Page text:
Ronnie O’Sullivan was involved in a battle with referee Olivier Marteel on Sunday as the dream Crucible final turned ugly.
A fired-up Rocket is bidding to equal Stephen Hendry’s greatest record by winning the Betfred World Championship for a seventh time.
But the hugely anticipated showpiece against 2019 winner Judd Trump was overshadowed in the first session by two heated clashes between the world No1 and the Belgian official.
And that resulted in the furious 46-year-old legend accusing Marteel of “looking for trouble”.
The biggest flashpoint came in a tense eighth and final frame of the opening afternoon session - creating a poisonous atmosphere in the arena.
O’Sullivan, standing 5-2 ahead, snookered himself behind the blue on the final yellow looking to clear up – and then fouled the black attempting an escape.
But after angrily storming back to his chair the referee paused the game asking Trump to wait – and gave the Rocket an official warning, claiming he made a lewd gesture.
O’Sullivan furiously denied the charge with no clear TV evidence either way – and demanded “Tell me what you saw?”. He then raged: “You saw nothing, don’t start – go and look at the camera”, pointing Marteel to the marker’s video.
Trump had been kept waiting to play his shot all this time at a key stage of the session.
And the unhappy world No4 then joined in, querying the way in which the official had dealt with the issue.
After Marteel told Trump “I had to say something”, the Juddernaut replied: “Couldn’t you have done it after the game?”
O’Sullivan, still protesting his innocence, said on re-entering his dressing-room: "He's looking for trouble, you get a vibe from the guy.
“They have hundreds of cameras out there and he can go and check them all. I'm not going to have any of it because he is just trying to create something."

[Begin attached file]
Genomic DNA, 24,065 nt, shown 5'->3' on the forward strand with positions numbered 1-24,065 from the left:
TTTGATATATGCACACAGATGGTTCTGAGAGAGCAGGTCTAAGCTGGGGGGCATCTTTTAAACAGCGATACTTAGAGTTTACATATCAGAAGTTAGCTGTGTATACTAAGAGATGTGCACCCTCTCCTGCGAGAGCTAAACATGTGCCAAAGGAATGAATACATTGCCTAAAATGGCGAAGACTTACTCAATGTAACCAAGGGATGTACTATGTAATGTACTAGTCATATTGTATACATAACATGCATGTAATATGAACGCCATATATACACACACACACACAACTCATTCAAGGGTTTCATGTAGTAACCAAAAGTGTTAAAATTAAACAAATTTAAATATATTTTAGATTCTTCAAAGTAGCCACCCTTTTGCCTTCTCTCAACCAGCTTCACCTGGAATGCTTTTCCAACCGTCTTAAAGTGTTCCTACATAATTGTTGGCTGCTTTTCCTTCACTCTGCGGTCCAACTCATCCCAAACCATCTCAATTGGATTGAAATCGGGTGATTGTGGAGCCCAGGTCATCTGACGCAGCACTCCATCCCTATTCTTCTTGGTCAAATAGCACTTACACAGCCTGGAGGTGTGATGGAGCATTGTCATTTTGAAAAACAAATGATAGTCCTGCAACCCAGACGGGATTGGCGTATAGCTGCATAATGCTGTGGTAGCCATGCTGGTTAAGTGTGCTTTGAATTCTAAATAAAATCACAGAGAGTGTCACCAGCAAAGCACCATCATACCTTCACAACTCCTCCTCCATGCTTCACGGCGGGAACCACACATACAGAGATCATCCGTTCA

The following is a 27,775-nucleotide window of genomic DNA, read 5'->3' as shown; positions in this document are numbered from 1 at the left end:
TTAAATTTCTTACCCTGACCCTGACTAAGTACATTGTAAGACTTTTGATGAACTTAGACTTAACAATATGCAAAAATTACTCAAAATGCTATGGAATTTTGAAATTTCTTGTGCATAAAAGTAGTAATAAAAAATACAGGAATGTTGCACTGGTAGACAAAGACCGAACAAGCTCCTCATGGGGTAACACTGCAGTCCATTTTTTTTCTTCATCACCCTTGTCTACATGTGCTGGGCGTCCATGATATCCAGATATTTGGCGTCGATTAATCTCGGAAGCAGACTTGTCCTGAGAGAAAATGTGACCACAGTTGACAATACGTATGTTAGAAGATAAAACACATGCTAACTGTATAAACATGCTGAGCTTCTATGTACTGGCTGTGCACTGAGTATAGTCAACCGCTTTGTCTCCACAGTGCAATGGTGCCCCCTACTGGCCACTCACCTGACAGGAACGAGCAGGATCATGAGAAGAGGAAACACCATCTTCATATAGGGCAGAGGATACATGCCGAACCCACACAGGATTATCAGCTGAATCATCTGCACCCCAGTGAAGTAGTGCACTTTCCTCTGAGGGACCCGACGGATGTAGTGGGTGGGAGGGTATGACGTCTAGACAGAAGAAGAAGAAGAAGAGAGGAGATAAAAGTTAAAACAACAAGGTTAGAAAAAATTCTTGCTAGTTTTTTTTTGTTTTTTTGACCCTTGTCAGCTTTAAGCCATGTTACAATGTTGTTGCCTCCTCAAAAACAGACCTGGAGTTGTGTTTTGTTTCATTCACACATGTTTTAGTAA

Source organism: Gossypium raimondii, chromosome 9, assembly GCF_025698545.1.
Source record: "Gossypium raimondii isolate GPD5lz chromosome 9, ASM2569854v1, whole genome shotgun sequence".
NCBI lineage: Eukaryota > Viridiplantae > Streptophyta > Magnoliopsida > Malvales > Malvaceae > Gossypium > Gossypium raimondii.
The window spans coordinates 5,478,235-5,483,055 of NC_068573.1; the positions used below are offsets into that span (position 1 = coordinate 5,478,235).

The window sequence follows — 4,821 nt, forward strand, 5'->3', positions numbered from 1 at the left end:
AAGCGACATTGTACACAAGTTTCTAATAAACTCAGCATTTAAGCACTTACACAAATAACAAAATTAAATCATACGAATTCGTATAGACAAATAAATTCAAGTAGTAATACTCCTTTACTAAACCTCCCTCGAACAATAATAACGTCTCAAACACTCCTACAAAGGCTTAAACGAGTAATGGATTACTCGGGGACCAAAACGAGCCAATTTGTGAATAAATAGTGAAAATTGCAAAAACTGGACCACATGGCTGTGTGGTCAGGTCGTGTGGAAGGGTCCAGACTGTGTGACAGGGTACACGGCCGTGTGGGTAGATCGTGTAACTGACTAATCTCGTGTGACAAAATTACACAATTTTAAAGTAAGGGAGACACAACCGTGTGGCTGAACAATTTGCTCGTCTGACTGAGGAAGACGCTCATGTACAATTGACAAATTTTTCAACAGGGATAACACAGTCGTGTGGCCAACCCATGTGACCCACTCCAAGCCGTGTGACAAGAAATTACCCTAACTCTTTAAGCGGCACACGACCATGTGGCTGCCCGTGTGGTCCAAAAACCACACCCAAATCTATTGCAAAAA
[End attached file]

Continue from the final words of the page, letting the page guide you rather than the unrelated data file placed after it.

A statement issued by World Snooker Tour after the second incident read: “Ronnie O’Sullivan received a formal warning from the referee following a gesture he made in the eighth frame. There will be no further comment on this matter.”
That effectively meant he was walking a tightrope, with a further warning meaning a frame being docked, and another seeing the final forfeited.
Though O’Sullivan fiercely denied this latest charge of making a gesture, he has been referred to the disciplinary panel over a separate incident earlier in the event.
Incredibly that was O’Sullivan’s SECOND clash with the official with the titanic showdown still in its early hours.
Earlier O’Sullivan, who made his 200th World Championship century in frame two, demanded of Marteel:“ You play the shot” following a row about where the white was replaced.
O’Sullivan could only just see the tiniest edge of a red behind the blue – and asked both Marteel and Trump to check that before his first attempt.
When he failed to make contact a miss was called meaning the white was replaced – but not to O’Sullivan’s satisfaction.
And the resulting argument led to a delay of SIX minutes as roars of laughter rang out from the sell-out 980 crowd.
At one point in the drawn-out process an exasperated Marteel said: “You can see the red on the left-hand side.”
But that only drew the response from O’Sullivan who insisted he couldn’t: “You try, then – do you want me to play another shot? I can’t see it.”
Peacemaker Trump helped resolve the situation, agreeing to move the white slightly, and O’Sullivan then managed to hit the offending red.
The fireworks were not even over in that frame – as Trump blew a chance to level at 2-2 and then saw his rival pot a re-spotted black with a ‘cocked-hat double’ off two cushions to lead 3-1.
O’Sullivan, who refused the traditional shake of the referee’s hand at the end of the first session, had also complained about a security guard at the back of the arena – insisting that he was moving.
But with renowned sports psychiatrist Steve Peters – who helped save O’Sullivan’s career in 2011 when he was on the verge of quitting – in his corner and dressing room for the evening session, things took a calmer turn in the Sunday evening session, the second of the final.
Without acknowledging he had made any gesture O’Sullivan did apologise to Marteel for how he had handled the whole situation – and there was a fist-bump at the start of the second session.
When O’Sullivan made his third century of the final, a run of 118 to take his lead to 8-4 with five frames left in the evening, it took his event tally to 15 – one off the record of Stephen Hendry and Mark Williams.
*18+ | BeGambleAware